Concerto for Cello and Orchestra in B minor, op.104.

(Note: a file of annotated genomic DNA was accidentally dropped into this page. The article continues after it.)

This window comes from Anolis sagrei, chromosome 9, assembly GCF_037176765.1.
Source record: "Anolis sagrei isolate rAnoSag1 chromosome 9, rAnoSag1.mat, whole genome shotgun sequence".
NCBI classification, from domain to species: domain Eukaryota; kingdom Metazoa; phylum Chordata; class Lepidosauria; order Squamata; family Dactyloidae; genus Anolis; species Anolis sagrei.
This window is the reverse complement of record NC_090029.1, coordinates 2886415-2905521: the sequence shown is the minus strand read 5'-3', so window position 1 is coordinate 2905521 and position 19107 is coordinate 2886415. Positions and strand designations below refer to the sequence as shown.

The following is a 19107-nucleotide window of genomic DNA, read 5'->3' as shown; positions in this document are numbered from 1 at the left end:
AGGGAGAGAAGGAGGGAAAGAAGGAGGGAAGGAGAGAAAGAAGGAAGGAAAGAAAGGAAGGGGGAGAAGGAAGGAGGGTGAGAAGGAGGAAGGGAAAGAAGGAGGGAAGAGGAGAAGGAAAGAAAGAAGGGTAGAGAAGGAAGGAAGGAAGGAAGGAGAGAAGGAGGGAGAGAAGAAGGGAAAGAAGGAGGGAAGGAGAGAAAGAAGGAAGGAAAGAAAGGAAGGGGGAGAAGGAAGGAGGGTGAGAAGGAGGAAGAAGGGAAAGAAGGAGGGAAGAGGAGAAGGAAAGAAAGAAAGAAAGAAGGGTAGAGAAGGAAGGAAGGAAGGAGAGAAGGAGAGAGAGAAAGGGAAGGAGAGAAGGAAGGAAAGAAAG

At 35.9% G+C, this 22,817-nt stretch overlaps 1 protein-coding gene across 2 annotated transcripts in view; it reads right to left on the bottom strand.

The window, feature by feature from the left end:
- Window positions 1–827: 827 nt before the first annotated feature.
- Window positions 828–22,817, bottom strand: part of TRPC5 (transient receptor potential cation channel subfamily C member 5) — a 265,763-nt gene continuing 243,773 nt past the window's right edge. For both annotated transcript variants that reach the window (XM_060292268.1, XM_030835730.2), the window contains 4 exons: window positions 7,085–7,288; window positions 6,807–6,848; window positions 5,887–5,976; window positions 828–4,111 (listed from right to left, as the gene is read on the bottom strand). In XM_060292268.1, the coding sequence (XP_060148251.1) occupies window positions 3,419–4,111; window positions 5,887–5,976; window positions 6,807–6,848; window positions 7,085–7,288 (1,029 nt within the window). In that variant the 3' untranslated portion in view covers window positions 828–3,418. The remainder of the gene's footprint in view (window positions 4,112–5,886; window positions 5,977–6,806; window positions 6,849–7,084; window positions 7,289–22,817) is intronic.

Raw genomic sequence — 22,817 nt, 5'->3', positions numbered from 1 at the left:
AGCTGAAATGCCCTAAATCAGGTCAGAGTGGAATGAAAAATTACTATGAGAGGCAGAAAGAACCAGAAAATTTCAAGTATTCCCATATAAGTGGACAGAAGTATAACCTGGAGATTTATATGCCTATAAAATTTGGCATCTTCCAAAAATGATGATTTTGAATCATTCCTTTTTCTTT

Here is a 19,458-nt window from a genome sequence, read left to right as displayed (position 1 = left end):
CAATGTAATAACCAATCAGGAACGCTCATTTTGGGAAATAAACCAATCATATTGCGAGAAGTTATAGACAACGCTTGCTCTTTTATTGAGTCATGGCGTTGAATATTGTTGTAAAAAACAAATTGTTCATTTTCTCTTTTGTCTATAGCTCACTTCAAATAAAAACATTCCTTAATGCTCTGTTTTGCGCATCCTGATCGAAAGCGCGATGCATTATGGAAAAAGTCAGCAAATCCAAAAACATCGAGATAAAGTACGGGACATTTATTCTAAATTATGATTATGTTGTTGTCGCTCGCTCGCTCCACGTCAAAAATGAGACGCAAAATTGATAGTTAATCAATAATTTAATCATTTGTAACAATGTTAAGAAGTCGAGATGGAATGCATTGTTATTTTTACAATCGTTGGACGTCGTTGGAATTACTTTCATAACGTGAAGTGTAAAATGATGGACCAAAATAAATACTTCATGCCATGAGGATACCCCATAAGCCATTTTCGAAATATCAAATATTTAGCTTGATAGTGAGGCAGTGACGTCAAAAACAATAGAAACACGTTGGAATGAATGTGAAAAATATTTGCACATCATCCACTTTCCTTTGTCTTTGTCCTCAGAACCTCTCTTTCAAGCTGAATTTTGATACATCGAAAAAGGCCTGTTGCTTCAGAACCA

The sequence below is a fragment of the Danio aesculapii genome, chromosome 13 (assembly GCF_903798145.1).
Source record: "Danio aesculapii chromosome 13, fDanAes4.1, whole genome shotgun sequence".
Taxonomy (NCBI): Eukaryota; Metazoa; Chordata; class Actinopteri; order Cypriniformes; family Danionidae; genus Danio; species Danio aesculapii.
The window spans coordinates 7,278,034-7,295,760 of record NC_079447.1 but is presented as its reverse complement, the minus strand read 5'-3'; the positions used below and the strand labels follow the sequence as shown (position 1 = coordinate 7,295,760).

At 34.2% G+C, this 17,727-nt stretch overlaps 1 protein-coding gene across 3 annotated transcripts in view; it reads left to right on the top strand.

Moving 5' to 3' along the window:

Dvorák’s "American" and "New World" works arose during the composer’s sojourn in the United States in the early 1890s. He was uneasy with American high society and retreated to a small, predominantly Czech town in Iowa for summer vacations during his stay. However, he did make the acquaintance of the pioneering African-American baritone H.T. Burleigh, who may have influenced the seemingly spiritual-like melodies in the "New World" symphony and other works. Throughout the years of his residence in New York, Dvořák, subsequent to the completion of Symphony no. 9 in E minor, composed a Concerto for Cello and Orchestra in B-minor, Op. 104 in 1894-95 to encourage a cellist composer, who was his teacher colleague at the National Conservatory of Music in New York directed by Dvořák, and who, as a member of the city philharmonic orchestra, also performed during the premi?re of the New World Symphony.